erer answered with an ace and
fought back for the hold.
Tsonga then had a great chance
with a 4-3 lead in the second set
and a double-break point. How-
ever, Federer answered with two
straight points to get to deuce.
Tsonga had two more break point
chances later in the game, but
Federer saved them both and then
held with an ace.
In the tiebreaker, Tsonga picked
up a mini-break at 4-3 and took
the next three points for the vic-
In the doubles final, Bruno
Soares Alexander Peya topped
Ivan Dodig and Marcelo Meloof
6-4, 6-3. (AP)
Serena Williams could-
n t---beating Alize Cornet.
Keys pulled off a 6-2,
6-4 win over Cornet in the
first round of the Western
& Southern Open yester-
"I don t have many
complaints about today
(yesterday)," the 19-year-
old American said. "I def-
initely played pretty well
and stayed in my game for
the most part."
Cornet, who upset the
top-ranked Williams in the
third round at Wimbledon
six weeks ago, was playing
with an injured left leg that
she said started bothering
her during her second-
round loss to Victoria
Azarenka last Tuesday at
the Rogers Cup in Mon-
advanced in other women s
first-round action. Taylor
Townsend outlasted Klara
Koukalova, 6-3, 4-6, 7-5,
while Pauline Parmentier
eliminated Casey Dellac-
qua, 7-6 (4), 6-2, and
Karin Knapp upset wild-
card Belinda Bencic, 6-2,
Also, Kirsten Flipkens
defeated qualifier Polona
Hercog, 6-3, 6-2, while
Zhang Shuai beat Heather
Watson, 6-3, 2-6, 7-5, and
Elina Svitolina cruised past
Lauren Davis, 6-3, 6-2.
In the men s draw,
Tommy Robredo survived
a first-set tiebreaker to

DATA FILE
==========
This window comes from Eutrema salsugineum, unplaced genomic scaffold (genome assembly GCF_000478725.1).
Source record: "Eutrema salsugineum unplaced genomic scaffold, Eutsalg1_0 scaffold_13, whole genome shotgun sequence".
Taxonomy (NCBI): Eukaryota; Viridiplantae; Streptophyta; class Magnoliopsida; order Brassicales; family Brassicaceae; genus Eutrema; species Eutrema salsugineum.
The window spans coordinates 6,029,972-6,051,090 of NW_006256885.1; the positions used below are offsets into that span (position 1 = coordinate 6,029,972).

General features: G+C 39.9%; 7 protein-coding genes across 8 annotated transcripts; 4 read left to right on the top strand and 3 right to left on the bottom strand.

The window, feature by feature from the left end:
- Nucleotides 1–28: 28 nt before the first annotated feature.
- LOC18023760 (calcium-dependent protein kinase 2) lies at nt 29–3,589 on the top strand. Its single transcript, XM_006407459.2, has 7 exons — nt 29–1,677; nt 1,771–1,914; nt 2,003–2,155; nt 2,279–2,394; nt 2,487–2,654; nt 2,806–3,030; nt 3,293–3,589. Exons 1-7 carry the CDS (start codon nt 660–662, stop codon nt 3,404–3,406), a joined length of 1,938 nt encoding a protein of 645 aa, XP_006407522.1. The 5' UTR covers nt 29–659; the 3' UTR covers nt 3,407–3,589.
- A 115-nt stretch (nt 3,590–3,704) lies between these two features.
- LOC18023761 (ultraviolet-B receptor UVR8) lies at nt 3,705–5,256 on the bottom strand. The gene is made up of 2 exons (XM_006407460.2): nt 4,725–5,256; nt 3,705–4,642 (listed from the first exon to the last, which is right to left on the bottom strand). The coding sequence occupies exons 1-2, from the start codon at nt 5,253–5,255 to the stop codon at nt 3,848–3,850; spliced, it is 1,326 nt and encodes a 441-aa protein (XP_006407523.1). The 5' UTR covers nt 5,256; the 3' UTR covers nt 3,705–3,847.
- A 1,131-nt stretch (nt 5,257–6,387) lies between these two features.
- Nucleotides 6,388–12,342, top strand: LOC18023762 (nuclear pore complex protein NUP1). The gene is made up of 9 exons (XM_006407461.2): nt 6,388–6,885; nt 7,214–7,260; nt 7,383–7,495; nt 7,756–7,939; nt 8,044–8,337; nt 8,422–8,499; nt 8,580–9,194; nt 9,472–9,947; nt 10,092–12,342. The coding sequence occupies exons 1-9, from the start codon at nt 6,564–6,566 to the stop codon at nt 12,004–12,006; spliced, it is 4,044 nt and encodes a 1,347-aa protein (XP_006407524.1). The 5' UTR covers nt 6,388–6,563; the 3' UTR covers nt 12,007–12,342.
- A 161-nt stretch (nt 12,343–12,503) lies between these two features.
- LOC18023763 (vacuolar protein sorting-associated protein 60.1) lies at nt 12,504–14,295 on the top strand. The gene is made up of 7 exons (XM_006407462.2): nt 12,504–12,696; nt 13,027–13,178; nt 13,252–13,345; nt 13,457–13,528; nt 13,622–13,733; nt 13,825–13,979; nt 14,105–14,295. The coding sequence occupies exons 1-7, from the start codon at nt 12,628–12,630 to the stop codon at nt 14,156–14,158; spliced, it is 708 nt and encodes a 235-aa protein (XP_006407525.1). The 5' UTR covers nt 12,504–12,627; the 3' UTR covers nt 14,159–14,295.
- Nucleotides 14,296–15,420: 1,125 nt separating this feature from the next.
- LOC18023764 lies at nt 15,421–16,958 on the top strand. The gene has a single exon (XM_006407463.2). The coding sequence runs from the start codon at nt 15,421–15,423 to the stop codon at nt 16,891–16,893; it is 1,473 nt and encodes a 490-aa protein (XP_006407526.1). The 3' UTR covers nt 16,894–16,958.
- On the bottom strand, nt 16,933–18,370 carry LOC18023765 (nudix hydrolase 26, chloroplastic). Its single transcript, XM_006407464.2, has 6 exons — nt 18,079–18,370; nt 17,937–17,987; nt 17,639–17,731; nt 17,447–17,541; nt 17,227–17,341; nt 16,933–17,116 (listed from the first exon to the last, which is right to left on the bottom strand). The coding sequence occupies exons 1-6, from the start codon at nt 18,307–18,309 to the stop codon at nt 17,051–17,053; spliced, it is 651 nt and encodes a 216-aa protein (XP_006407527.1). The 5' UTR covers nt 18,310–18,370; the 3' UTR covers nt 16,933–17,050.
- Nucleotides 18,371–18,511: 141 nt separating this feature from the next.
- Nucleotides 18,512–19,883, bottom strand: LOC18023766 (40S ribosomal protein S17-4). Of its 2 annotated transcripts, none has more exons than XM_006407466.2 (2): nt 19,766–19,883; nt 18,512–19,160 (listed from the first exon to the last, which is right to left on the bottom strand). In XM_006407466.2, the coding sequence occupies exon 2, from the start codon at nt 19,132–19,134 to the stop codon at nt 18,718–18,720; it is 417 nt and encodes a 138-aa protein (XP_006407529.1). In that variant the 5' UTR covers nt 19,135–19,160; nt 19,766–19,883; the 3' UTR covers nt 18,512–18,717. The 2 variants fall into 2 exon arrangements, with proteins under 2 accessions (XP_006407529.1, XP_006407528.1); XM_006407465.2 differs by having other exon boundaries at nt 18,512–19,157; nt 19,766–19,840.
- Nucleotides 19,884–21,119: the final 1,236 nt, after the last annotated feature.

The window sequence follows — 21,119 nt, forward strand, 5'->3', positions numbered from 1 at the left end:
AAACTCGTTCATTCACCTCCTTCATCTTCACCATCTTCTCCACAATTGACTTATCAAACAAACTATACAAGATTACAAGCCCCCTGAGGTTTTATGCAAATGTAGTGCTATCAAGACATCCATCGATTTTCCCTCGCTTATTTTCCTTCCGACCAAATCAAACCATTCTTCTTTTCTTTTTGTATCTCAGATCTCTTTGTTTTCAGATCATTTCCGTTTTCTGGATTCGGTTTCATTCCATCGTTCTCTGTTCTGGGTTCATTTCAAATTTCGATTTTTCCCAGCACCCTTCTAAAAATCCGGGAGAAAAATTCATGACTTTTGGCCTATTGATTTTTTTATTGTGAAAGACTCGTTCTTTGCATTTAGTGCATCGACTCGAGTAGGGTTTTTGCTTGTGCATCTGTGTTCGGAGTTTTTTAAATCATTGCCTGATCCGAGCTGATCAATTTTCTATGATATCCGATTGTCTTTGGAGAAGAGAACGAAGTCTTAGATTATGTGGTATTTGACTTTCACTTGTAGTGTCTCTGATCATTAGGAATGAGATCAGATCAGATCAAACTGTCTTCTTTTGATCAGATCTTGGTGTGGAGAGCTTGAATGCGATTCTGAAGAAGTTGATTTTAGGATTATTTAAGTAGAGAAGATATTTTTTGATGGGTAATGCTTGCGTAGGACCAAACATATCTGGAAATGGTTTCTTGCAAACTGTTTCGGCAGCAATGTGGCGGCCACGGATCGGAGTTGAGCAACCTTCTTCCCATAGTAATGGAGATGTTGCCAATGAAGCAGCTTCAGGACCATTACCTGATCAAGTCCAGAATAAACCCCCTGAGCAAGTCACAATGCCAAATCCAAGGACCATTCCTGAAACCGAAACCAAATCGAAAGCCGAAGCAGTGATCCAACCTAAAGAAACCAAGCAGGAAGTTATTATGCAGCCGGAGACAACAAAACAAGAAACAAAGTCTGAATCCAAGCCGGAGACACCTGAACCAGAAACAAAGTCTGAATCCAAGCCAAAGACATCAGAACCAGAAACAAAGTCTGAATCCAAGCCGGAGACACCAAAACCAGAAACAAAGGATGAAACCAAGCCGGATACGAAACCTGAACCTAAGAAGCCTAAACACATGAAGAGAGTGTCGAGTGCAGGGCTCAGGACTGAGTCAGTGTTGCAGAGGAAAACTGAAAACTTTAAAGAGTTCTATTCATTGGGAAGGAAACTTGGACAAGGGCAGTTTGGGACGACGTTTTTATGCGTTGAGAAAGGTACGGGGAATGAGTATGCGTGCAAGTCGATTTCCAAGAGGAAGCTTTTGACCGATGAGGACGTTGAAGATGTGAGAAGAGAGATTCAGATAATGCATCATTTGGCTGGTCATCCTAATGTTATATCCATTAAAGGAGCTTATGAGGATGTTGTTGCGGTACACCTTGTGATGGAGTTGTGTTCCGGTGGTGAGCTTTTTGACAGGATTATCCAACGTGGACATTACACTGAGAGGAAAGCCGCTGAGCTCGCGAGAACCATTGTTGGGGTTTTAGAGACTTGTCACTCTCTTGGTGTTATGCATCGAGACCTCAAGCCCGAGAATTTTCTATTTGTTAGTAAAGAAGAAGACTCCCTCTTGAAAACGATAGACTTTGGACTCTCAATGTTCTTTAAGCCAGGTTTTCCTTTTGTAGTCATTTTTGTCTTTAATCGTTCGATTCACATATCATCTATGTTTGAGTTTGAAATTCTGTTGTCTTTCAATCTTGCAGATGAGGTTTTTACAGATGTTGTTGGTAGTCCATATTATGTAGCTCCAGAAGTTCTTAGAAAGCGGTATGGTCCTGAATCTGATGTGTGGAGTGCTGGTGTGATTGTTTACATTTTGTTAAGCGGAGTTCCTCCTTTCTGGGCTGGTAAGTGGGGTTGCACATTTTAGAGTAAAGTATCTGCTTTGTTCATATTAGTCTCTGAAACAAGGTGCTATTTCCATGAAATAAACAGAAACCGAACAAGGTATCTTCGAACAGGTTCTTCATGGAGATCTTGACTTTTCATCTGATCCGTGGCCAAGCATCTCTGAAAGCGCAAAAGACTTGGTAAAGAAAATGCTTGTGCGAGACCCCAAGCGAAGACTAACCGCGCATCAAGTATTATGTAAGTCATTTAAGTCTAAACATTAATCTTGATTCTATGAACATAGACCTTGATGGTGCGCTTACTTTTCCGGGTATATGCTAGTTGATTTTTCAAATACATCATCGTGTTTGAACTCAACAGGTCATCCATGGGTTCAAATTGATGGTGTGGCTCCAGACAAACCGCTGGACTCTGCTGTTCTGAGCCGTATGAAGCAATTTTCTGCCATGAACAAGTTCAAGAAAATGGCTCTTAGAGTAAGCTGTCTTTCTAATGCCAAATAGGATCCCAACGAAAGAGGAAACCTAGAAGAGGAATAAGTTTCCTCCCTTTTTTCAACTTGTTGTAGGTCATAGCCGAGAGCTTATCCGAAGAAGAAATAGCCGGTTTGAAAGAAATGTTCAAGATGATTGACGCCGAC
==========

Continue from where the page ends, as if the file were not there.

advance to the second
round with a 7-6 (5), 6-3
win over wild-card Amer-
ican Jack Sock.
needed three sets to elim-
inate Marcel Granollers, 5-
7, 6-3, 7-6 (5). Three other
players advanced with first
career wins over their
opponents, led by qualifier
Benjamin Becker, whose 7-
6 (5), 6-4 upset of Ivo
Karlovic was the German s
first win in seven matches
against the 28th-ranked
Croatian. Also, Philipp
Kohlschreiber beat Jeremy
Chardy, 6-3, 4-6, 6-4, the
24th-ranked German s first
win in three matches
against the Frenchman, and
Lu Yen-Hsun advanced
with a 6-3, 6-4 win Denis
Istomin, Lu s first win in
four matches against
Istomin. Qualifier Marinko
Matosevic moved on with
a 6-4, 7-6 (4) win over
Nicolas Mahut, while Gael
Monfils needed three sets
to get past 63rd-ranked
Federico Delbonis, 6-3, 3-
6, 6-3. (AP)
second round in
Cincinnati Farah, Schippers look for
big Euros medal hauls
Tsonga beats Federer in final
Jo-Wilfried Tsonga of France kisses the trophy after
defeating Roger Federer of Switzerland during the
Rogers Cup Men's tennis tournament final in Toronto
on Sunday. Tsonga won in two sets 7-5, 7-6.